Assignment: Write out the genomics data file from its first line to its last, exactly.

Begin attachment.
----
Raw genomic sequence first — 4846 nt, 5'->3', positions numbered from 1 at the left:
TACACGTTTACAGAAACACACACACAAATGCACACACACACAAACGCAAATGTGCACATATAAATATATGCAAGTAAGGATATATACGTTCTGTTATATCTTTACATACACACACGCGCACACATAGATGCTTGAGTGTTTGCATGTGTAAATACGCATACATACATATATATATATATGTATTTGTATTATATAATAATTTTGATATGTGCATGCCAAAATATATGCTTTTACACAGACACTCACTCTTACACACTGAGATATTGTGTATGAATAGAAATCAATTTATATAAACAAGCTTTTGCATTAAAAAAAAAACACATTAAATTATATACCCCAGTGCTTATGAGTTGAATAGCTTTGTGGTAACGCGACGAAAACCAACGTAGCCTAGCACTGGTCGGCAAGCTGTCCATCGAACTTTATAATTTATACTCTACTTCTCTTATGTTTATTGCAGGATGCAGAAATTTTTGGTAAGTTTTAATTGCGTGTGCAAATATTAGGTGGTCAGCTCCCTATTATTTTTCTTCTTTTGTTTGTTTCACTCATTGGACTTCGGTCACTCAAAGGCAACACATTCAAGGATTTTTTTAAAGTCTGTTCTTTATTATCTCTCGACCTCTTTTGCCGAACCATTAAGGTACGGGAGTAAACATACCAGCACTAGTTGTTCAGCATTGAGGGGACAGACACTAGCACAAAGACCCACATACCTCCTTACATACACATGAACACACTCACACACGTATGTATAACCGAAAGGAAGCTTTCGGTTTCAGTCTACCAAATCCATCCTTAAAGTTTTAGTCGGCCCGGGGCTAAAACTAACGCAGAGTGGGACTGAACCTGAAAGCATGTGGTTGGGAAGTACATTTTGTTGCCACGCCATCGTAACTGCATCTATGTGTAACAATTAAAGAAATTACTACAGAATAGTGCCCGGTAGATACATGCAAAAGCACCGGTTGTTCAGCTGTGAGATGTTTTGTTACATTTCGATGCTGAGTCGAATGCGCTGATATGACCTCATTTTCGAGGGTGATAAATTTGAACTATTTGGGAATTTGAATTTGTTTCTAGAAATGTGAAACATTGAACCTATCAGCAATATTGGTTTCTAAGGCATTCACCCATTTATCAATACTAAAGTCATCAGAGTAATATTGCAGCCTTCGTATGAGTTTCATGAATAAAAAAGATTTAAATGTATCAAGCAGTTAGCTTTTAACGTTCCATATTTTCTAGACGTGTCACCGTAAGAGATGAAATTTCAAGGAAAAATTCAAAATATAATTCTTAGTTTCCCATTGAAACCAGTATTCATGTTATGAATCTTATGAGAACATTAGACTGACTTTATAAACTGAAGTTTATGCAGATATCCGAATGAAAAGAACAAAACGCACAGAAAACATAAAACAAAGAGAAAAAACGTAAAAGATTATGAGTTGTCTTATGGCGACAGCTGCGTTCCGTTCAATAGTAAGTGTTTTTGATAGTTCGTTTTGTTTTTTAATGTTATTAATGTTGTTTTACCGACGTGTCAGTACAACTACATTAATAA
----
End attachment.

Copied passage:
Raw genomic sequence first — 4846 nt, 5'->3', positions numbered from 1 at the left:
TACACGTTTACAGAAACACACACACAAATGCACACACACACAAACGCAAATGTGCACATATAAATATATGCAAGTAAGGATATATACGTTCTGTTATATCTTTACATACACACACGCGCACACATAGATGCTTGAGTGTTTGCATGTGTAAATACGCATACATACATATATATATATATGTATTTGTATTATATAATAATTTTGATATGTGCATGCCAAAATATATGCTTTTACACAGACACTCACTCTTACACACTGAGATATTGTGTATGAATAGAAATCAATTTATATAAACAAGCTTTTGCATTAAAAAAAAAACACATTAAATTATATACCCCAGTGCTTATGAGTTGAATAGCTTTGTGGTAACGCGACGAAAACCAACGTAGCCTAGCACTGGTCGGCAAGCTGTCCATCGAACTTTATAATTTATACTCTACTTCTCTTATGTTTATTGCAGGATGCAGAAATTTTTGGTAAGTTTTAATTGCGTGTGCAAATATTAGGTGGTCAGCTCCCTATTATTTTTCTTCTTTTGTTTGTTTCACTCATTGGACTTCGGTCACTCAAAGGCAACACATTCAAGGATTTTTTTAAAGTCTGTTCTTTATTATCTCTCGACCTCTTTTGCCGAACCATTAAGGTACGGGAGTAAACATACCAGCACTAGTTGTTCAGCATTGAGGGGACAGACACTAGCACAAAGACCCACATACCTCCTTACATACACATGAACACACTCACACACGTATGTATAACCGAAAGGAAGCTTTCGGTTTCAGTCTACCAAATCCATCCTTAAAGTTTTAGTCGGCCCGGGGCTAAAACTAACGCAGAGTGGGACTGAACCTGAAAGCATGTGGTTGGGAAGTACATTTTGTTGCCACGCCATCGTAACTGCATCTATGTGTAACAATTAAAGAAATTACTACAGAATAGTGCCCGGTAGATACATGCAAAAGCACCGGTTGTTCAGCTGTGAGATGTTTTGTTACATTTCGATGCTGAGTCGAATGCGCTGATATGACCTCATTTTCGAGGGTGATAAATTTGAACTATTTGGGAATTTGAATTTGTTTCTAGAAATGTGAAACATTGAACCTATCAGCAATATTGGTTTCTAAGGCATTCACCCATTTATCAATACTAAAGTCATCAGAGTAATATTGCAGCCTTCGTATGAGTTTCATGAATAAAAAAGATTTAAATGTATCAAGCAGTTAGCTTTTAACGTTCCATATTTTCTAGACGTGTCACCGTAAGAGATGAAATTTCAAGGAAAAATTCAAAATATAATTCTTAGTTTCCCATTGAAACCAGTATTCATGTTATGAATCTTATGAGAACATTAGACTGACTTTATAAACTGAAGTTTATGCAGATATCCGAATGAAAAGAACAAAACGCACAGAAAACATAAAACAAAGAGAAAAAACGTAAAAGATTATGAGTTGTCTTATGGCGACAGCTGCGTTCCGTTCAATAGTAAGTGTTTTTGATAGTTCGTTTTGTTTTTTAATGTTATTAATGTTGTTTTACCGACGTGTCAGTACAACTACATTAATAA